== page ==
African American Fathers’ Experiences of Alienation from Their Children due to Texas Family Code
Date of Conferral
Throughout the years, Texas Family Code: Title 5. The Parent-Child Relationship and the Suit Affecting the Parent-Child Relationship has the coined termed best interest of the child. In fact, it has created an unintentional indoctrination to parental alienation therefore, leaving little to no access for courts to rectify and resolve the parent-child relationship. Arguably, researchers have suggested that the legal system engages in gender ideologies that contributes to parental alienation. The purpose of this study was to examine the lived experiences of African American noncustodial fathers’ interaction and how Texas family code possession order impacts the father-child relationship. Social construction and policy design theory was used to analyze their experience. Using a qualitative phenomenological study, data from seven African American noncustodial fathers were collected. The results of these analyses indicated nine themes that identified the African American noncustodial fathers experience with Texas family code. The nine themes were: (a) great father-child relationship, (b) standard legal rights as a father; (c) child support system biased and unfair treatment toward them as a father; (d) lack of understanding to the term best interest of the child; (e) equal parental rights (time, roles, finances); (f) removing the label of being deadbeat; (g) wanting more parental time with children; (h) updating the child support policies to be fair to mothers and fathers, (i) limited familial structure. Legislators may benefit from the results by creating policies and laws based on scholarly research leading to positive social change.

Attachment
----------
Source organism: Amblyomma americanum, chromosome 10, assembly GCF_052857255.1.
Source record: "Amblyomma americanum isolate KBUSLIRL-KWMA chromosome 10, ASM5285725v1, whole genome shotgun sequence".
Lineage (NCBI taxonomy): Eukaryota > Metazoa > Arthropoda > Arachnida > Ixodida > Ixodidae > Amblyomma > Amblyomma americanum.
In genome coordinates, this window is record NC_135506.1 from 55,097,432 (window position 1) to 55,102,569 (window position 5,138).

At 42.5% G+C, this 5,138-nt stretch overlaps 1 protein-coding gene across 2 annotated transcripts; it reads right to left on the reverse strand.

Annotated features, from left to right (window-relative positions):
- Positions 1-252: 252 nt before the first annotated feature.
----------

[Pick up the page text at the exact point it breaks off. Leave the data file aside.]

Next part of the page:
Thomas-Moody, Fatima Tremale, "African American Fathers’ Experiences of Alienation from Their Children due to Texas Family Code" (2021). Walden Dissertations and Doctoral Studies. 10613.